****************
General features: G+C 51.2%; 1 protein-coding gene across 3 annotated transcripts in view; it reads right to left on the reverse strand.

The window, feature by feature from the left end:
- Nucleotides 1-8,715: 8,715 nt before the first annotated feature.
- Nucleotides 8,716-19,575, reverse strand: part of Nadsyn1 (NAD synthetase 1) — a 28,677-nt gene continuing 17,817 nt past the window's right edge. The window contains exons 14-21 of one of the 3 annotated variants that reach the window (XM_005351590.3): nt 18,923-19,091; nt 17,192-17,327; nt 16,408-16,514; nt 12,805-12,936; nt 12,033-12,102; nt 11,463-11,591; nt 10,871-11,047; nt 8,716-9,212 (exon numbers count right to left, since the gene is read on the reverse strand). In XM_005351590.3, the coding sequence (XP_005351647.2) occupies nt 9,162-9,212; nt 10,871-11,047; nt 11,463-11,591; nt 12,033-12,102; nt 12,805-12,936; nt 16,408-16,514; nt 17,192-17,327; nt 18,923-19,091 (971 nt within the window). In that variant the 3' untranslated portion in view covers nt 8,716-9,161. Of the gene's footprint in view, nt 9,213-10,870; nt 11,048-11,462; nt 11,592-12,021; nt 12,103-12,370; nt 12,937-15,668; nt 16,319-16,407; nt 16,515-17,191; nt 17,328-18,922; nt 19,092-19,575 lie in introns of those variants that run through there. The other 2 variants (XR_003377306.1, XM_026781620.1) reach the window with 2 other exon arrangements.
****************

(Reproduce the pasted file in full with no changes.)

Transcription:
General features: G+C 51.2%; 1 protein-coding gene across 3 annotated transcripts in view; it reads right to left on the reverse strand.

The window, feature by feature from the left end:
- Nucleotides 1-8,715: 8,715 nt before the first annotated feature.
- Nucleotides 8,716-19,575, reverse strand: part of Nadsyn1 (NAD synthetase 1) — a 28,677-nt gene continuing 17,817 nt past the window's right edge. The window contains exons 14-21 of one of the 3 annotated variants that reach the window (XM_005351590.3): nt 18,923-19,091; nt 17,192-17,327; nt 16,408-16,514; nt 12,805-12,936; nt 12,033-12,102; nt 11,463-11,591; nt 10,871-11,047; nt 8,716-9,212 (exon numbers count right to left, since the gene is read on the reverse strand). In XM_005351590.3, the coding sequence (XP_005351647.2) occupies nt 9,162-9,212; nt 10,871-11,047; nt 11,463-11,591; nt 12,033-12,102; nt 12,805-12,936; nt 16,408-16,514; nt 17,192-17,327; nt 18,923-19,091 (971 nt within the window). In that variant the 3' untranslated portion in view covers nt 8,716-9,161. Of the gene's footprint in view, nt 9,213-10,870; nt 11,048-11,462; nt 11,592-12,021; nt 12,103-12,370; nt 12,937-15,668; nt 16,319-16,407; nt 16,515-17,191; nt 17,328-18,922; nt 19,092-19,575 lie in introns of those variants that run through there. The other 2 variants (XR_003377306.1, XM_026781620.1) reach the window with 2 other exon arrangements.